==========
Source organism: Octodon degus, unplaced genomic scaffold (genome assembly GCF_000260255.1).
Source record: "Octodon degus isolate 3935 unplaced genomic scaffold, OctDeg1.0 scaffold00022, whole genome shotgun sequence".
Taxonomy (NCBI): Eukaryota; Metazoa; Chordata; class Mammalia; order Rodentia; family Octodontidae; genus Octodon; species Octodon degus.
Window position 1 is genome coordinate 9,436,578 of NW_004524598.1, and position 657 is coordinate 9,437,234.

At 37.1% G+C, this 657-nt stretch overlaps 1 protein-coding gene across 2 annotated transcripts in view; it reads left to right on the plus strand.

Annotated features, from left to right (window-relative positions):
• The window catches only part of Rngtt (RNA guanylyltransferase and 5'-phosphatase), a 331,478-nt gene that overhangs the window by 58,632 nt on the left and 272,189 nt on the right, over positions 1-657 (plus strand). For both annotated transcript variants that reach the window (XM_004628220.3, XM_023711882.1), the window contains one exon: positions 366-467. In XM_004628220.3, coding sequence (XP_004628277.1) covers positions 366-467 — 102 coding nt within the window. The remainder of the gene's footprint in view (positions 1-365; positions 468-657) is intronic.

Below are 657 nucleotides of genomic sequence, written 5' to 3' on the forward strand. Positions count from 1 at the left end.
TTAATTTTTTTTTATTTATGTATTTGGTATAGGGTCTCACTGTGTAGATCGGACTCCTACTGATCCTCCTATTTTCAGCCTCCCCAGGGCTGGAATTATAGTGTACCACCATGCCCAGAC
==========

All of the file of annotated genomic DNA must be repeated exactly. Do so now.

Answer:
Source organism: Octodon degus, unplaced genomic scaffold (genome assembly GCF_000260255.1).
Source record: "Octodon degus isolate 3935 unplaced genomic scaffold, OctDeg1.0 scaffold00022, whole genome shotgun sequence".
Taxonomy (NCBI): Eukaryota; Metazoa; Chordata; class Mammalia; order Rodentia; family Octodontidae; genus Octodon; species Octodon degus.
Window position 1 is genome coordinate 9,436,578 of NW_004524598.1, and position 657 is coordinate 9,437,234.

At 37.1% G+C, this 657-nt stretch overlaps 1 protein-coding gene across 2 annotated transcripts in view; it reads left to right on the plus strand.

Annotated features, from left to right (window-relative positions):
• The window catches only part of Rngtt (RNA guanylyltransferase and 5'-phosphatase), a 331,478-nt gene that overhangs the window by 58,632 nt on the left and 272,189 nt on the right, over positions 1-657 (plus strand). For both annotated transcript variants that reach the window (XM_004628220.3, XM_023711882.1), the window contains one exon: positions 366-467. In XM_004628220.3, coding sequence (XP_004628277.1) covers positions 366-467 — 102 coding nt within the window. The remainder of the gene's footprint in view (positions 1-365; positions 468-657) is intronic.

Below are 657 nucleotides of genomic sequence, written 5' to 3' on the forward strand. Positions count from 1 at the left end.
TTAATTTTTTTTTATTTATGTATTTGGTATAGGGTCTCACTGTGTAGATCGGACTCCTACTGATCCTCCTATTTTCAGCCTCCCCAGGGCTGGAATTATAGTGTACCACCATGCCCAGAC